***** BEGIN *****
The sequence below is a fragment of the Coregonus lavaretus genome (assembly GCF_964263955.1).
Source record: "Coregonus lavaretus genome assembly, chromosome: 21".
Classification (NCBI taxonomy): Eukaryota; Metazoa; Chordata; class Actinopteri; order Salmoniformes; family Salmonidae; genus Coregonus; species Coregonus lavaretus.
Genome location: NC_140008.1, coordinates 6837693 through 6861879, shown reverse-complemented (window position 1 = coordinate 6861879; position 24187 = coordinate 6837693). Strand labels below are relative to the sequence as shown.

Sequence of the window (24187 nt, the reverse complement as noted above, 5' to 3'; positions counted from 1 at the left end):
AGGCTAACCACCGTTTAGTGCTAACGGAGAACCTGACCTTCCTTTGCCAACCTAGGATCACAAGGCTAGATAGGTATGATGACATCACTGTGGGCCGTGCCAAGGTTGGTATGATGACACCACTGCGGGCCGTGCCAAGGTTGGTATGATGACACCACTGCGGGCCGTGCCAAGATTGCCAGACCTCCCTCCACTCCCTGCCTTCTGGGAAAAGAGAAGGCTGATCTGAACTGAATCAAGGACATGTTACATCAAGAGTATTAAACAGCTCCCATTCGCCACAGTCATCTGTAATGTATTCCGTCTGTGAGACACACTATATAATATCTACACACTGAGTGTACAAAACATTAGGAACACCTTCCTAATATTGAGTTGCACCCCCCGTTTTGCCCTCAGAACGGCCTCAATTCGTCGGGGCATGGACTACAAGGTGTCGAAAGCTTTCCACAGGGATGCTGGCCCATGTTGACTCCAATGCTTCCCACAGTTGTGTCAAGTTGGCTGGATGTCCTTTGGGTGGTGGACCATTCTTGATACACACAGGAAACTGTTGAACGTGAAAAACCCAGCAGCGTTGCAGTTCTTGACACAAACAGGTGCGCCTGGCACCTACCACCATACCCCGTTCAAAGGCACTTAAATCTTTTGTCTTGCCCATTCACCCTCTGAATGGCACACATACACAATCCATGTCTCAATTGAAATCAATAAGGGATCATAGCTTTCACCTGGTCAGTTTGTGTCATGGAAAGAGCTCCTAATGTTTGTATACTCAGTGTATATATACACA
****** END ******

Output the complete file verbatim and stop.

The sequence below is a fragment of the Coregonus lavaretus genome (assembly GCF_964263955.1).
Source record: "Coregonus lavaretus genome assembly, chromosome: 21".
Classification (NCBI taxonomy): Eukaryota; Metazoa; Chordata; class Actinopteri; order Salmoniformes; family Salmonidae; genus Coregonus; species Coregonus lavaretus.
Genome location: NC_140008.1, coordinates 6837693 through 6861879, shown reverse-complemented (window position 1 = coordinate 6861879; position 24187 = coordinate 6837693). Strand labels below are relative to the sequence as shown.

Sequence of the window (24187 nt, the reverse complement as noted above, 5' to 3'; positions counted from 1 at the left end):
AGGCTAACCACCGTTTAGTGCTAACGGAGAACCTGACCTTCCTTTGCCAACCTAGGATCACAAGGCTAGATAGGTATGATGACATCACTGTGGGCCGTGCCAAGGTTGGTATGATGACACCACTGCGGGCCGTGCCAAGGTTGGTATGATGACACCACTGCGGGCCGTGCCAAGATTGCCAGACCTCCCTCCACTCCCTGCCTTCTGGGAAAAGAGAAGGCTGATCTGAACTGAATCAAGGACATGTTACATCAAGAGTATTAAACAGCTCCCATTCGCCACAGTCATCTGTAATGTATTCCGTCTGTGAGACACACTATATAATATCTACACACTGAGTGTACAAAACATTAGGAACACCTTCCTAATATTGAGTTGCACCCCCCGTTTTGCCCTCAGAACGGCCTCAATTCGTCGGGGCATGGACTACAAGGTGTCGAAAGCTTTCCACAGGGATGCTGGCCCATGTTGACTCCAATGCTTCCCACAGTTGTGTCAAGTTGGCTGGATGTCCTTTGGGTGGTGGACCATTCTTGATACACACAGGAAACTGTTGAACGTGAAAAACCCAGCAGCGTTGCAGTTCTTGACACAAACAGGTGCGCCTGGCACCTACCACCATACCCCGTTCAAAGGCACTTAAATCTTTTGTCTTGCCCATTCACCCTCTGAATGGCACACATACACAATCCATGTCTCAATTGAAATCAATAAGGGATCATAGCTTTCACCTGGTCAGTTTGTGTCATGGAAAGAGCTCCTAATGTTTGTATACTCAGTGTATATATACACA